4. Lamar Miller, Miami: Miller comes at us with the prototype Miami assets. He ran a 4.40 40-yard dash at the combine, has good height for a back at 5’11”, and at 212 pounds has some strength. Once he hits the open field he is a dangerous weapon, and a threat to take it the distance every time he touches the ball. His knock is that he does not have great footwork, so he relies much more on the quick step over power and finesse. Miller’s durability is also a question, and the scouts wonder how he can handle the big hits. However when you look at the history of Miami backs of recent like Willis MacGahee and Frank Gore, we see that Miami generates good RB talent, and Miller can be next in line. He is a guy who is well worth the risk in the third-round do to his explosive upside.

5. LaMichael James, Oregon: A guy that certainly brings the bang for his buck, James ran an excellent 4.45 40 yard dash, and is a home run threat when touching the football. The upside on James is that he had 1,800 rushing yards and 18 TD’s in 2011 which are some of the best numbers of the top 10 backs. What are the concerns? At just 5’8″ and 194 pounds, injury and durability can be a concern. Also he has been known to have problems hanging on to the football, and an elbow injury did not do much to help that cause. If James is used as a change of pace back he has excellent upside. Not an every down guy, but a guy well worth having in a skilled offense.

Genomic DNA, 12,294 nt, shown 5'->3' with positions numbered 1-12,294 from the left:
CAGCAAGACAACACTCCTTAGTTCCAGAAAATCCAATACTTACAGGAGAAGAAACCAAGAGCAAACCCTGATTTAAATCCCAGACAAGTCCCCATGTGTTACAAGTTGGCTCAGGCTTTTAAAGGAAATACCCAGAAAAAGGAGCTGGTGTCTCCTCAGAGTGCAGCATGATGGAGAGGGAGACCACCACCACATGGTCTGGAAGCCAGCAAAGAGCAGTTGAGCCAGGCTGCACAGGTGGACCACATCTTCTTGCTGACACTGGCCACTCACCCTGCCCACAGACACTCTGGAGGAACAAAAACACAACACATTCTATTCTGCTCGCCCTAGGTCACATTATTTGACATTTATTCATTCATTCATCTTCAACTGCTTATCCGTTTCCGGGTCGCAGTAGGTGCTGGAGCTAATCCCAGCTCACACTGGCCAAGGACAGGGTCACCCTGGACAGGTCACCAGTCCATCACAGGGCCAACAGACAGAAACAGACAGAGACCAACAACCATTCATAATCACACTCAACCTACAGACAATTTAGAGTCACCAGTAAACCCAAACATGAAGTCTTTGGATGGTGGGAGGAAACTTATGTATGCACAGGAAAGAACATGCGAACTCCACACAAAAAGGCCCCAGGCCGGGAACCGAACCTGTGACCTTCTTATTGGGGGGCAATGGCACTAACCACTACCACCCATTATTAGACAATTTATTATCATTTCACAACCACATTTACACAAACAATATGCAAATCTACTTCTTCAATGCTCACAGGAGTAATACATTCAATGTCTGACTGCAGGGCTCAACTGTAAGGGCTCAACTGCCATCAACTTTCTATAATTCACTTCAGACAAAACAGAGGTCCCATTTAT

6. Chris Polk, Washington: Polk is one of the best all around athletes at the position in the draft. He comes in with good hands, good work ethic, and the ability to run between the tackles and gain the tough yards. In 2011, he rushed for 1,488 yards and also caught 31 passes which shows his versatility. Polk will most likely find his way in the league as a power back due to his lack-luster speed of just a 4.57 40 yard dash. At 5’11” and 215 pounds he has nice size and will expect to get bigger. Polk is also seen as a good blocker which helps raise his stock. Seen as a possible fourth round pick, some team with proven speed at back could sneak up and grab him in the third.

7. Chris Rainey, Florida: At just 5’8″ and 180 pounds Rainey is not the big back type that is more evident in todays NFL, but there is plenty to like. AT the combine he ran a quick 4.45 40 yard dash, and has great route running skills in the passing game. He has been compared to another former Florida player in Minnesota’s Percy Harvin. Also has the scat back skills and screen pass catch skills of a Darren Sproles. Rainey can be a good returner in the kicking and punting game too. He had some off-field issues which makes some question his character, and it may hurt his draft status, but he can be a good weapon with hard work and a good scheme. Fourth round seems to be his landing point, and he would be seen as a pick used for the best player available and not so much by a positional need.